She added that the deterioration of security in nuclear-armed Pakistan “poses a mortal threat to the security and safety of our country and the world.”

A senior American official said Mrs. Clinton’s remarks were prompted in part by news of the Taliban takeover in Buner. The officials said that the further erosion of government authority in an area so close to the capital ought to stir concern not only in Pakistan but also among influential Pakistanis abroad.

The chairman of the Joint Chiefs of Staff, Adm. Mike Mullen, arrived in Islamabad on Wednesday for the second time in two weeks, reflecting the sense of alarm in the Obama administration. He was scheduled to meet with Pakistan’s top military and intelligence commanders.

The takeover of Buner (pronounced boo-NAIR) is particularly significant because the people there have tried in the past year to stand up to the Taliban by establishing small private armies to fight the militants. Last year when the militants encroached into Buner, killing policemen, the local people fought back and forced the militants out.

But with a beachhead in neighboring Swat, and a number of training camps for fresh recruits, the Taliban were able to carry out what amounted to an invasion of Buner.

“The training camps will provide waves of men coming into Buner,” the senior law enforcement official said.

The Taliban expansion into Buner has begun to raise alarm among the senior ranks of the Pakistani Army, said a Western official who was familiar with the Pakistani military.

On Wednesday, one of the highest-ranking army officers traveled from Islamabad to Peshawar and met with the officers of the 11th Corps, the army division based in Peshawar, to discuss the “overall situation in Buner,” the official said.

One of the major concerns is that from the hills of Buner the Taliban have access to the flatlands of the district of Swabi, which lead directly to the four-lane motorway that runs from Islamabad to Peshawar, the capital of North-West Frontier Province.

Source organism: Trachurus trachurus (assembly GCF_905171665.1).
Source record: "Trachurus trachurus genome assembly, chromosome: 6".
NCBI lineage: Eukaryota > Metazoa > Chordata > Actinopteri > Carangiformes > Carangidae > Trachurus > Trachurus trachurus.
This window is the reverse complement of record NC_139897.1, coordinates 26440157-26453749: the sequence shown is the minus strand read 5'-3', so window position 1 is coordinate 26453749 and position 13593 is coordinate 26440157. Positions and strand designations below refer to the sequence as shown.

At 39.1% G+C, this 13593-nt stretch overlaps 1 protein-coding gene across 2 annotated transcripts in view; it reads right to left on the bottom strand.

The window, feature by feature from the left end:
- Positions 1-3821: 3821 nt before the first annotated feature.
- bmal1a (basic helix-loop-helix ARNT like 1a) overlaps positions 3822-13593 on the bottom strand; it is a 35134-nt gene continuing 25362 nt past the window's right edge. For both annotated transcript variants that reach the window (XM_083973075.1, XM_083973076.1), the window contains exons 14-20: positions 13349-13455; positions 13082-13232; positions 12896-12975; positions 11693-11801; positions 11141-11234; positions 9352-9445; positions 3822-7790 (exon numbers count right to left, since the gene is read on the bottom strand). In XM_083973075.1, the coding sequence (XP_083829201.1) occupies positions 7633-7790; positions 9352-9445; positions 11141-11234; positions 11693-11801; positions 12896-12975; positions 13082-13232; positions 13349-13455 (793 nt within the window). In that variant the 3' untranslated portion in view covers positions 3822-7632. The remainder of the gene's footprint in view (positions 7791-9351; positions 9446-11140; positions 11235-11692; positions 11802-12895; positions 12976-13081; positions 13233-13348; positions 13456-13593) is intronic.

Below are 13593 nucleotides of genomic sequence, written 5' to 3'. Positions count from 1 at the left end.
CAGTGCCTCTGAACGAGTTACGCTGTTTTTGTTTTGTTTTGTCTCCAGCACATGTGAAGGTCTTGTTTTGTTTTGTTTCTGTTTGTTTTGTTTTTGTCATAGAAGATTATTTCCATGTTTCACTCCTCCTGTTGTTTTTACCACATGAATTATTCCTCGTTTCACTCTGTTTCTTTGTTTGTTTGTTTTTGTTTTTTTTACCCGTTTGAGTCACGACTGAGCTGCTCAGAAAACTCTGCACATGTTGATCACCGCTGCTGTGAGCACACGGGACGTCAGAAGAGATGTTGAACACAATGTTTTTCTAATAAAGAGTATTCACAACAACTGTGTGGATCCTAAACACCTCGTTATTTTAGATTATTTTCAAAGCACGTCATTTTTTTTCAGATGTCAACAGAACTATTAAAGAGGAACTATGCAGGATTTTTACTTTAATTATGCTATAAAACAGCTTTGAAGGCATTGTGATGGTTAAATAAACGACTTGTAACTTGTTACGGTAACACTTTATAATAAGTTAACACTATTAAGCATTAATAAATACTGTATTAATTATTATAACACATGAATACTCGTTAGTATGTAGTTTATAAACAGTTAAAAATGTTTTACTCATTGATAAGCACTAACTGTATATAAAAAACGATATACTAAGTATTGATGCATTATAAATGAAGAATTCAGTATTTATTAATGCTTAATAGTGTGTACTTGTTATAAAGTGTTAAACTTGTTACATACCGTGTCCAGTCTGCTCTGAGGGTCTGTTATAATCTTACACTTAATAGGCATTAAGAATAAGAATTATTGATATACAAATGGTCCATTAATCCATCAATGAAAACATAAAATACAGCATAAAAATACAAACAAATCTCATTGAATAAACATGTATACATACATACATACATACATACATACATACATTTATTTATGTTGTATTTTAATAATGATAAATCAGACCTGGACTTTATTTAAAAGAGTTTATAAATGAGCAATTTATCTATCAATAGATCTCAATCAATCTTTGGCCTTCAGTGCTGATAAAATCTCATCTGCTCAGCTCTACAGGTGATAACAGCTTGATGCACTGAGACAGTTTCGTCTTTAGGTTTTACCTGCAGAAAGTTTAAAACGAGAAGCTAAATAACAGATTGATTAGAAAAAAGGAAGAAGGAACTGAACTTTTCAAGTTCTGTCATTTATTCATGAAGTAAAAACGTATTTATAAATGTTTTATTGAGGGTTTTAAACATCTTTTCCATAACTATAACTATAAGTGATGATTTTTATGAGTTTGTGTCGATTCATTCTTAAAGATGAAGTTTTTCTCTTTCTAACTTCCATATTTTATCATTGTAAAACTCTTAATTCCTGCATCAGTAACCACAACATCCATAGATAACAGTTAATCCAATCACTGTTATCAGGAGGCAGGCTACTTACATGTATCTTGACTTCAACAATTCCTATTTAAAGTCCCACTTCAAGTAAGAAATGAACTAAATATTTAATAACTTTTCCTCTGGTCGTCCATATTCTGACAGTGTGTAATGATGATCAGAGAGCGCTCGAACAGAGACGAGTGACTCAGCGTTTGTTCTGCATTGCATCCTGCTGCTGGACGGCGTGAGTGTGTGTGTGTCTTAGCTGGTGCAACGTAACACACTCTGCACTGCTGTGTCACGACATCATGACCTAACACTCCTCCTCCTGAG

The Pakistani military does not have a presence in Buner, Pakistani and Western officials said. The main government authority in Buner is the police, who have become demoralized by their low pay and lack of equipment in the face of the Taliban, Pakistani police officials say.

The Taliban have set up checkpoints in a number of villages in Buner, intimidating policemen and forcing them into their police stations, residents in Daggar said by telephone.

The militants were patrolling the bazaar in Daggar, residents said. Women, who used to move freely around the bazaars, were scarcely to be seen, they said. Those who did venture out were totally covered.

One of the big attractions of Buner for people from all over Pakistan, the shrine of the Sufi saint Pir Baba, was now in the control of the militants, the senior law enforcement official said.

Last year, the villagers around the shrine kept the Taliban at bay when the militants threatened to take it over.

But in the last 10 days, the Taliban closed the shrine and said it was strictly off limits to women, the senior official said. The militants are now patrolling it.

The Taliban control in Buner came swiftly in the last few days, officials said.

The militants were helped by the actions of the commissioner of Malakand, Javed Mohammad, who is also the senior official in Swat and who was appointed on the recommendation of the Taliban, the senior law enforcement official said.

The Taliban began their assault on Buner in early April, when a battalion of the Taliban militia with heavy weaponry crossed over the hills from Swat to Buner, according to an account in the newspaper Dawn that appeared on Saturday.

The Taliban then captured three policemen and two civilians, and killed them, the newspaper said.

Infuriated by the killings, people in lower Buner and Sultanwas assembled a volunteer force and killed 17 Taliban fighters, the account said.

But soon after that, Mr. Mohammad tried to persuade the local elders to allow the Taliban to enter Buner, the newspaper said.

Soon afterward, Mr. Mohammad ordered the local armies to dissolve, the senior law enforcement official said. The order led many of those who had been willing to stand up to the Taliban to either flee or give up, the official said. Among those who are reported to have fled is Fateh Khan, a wealthy Buner businessman. Mr. Khan had been one of the main organizers and financiers of the private armies in Buner.

In a show of strength, the militants held a feast in the home of a local Taliban sympathizer two weeks ago, and since then the Taliban have fanned out into the district, the senior official said.

Carlotta Gall contributed reporting from Islamabad, Mark Landler and David Stout from Washington, and Sharon Otterman from New York.

source: The New York Times

Memo From Islamabad Pakistan Rehearses Its Two-Step on Airstrikes

By JANE PERLEZ–

ISLAMABAD, Pakistan – With two senior American officials at his side, the Pakistani foreign minister unleashed a strong rebuke last week, saying that American drone strikes against militants in Pakistan’s tribal areas were eroding trust between the allies.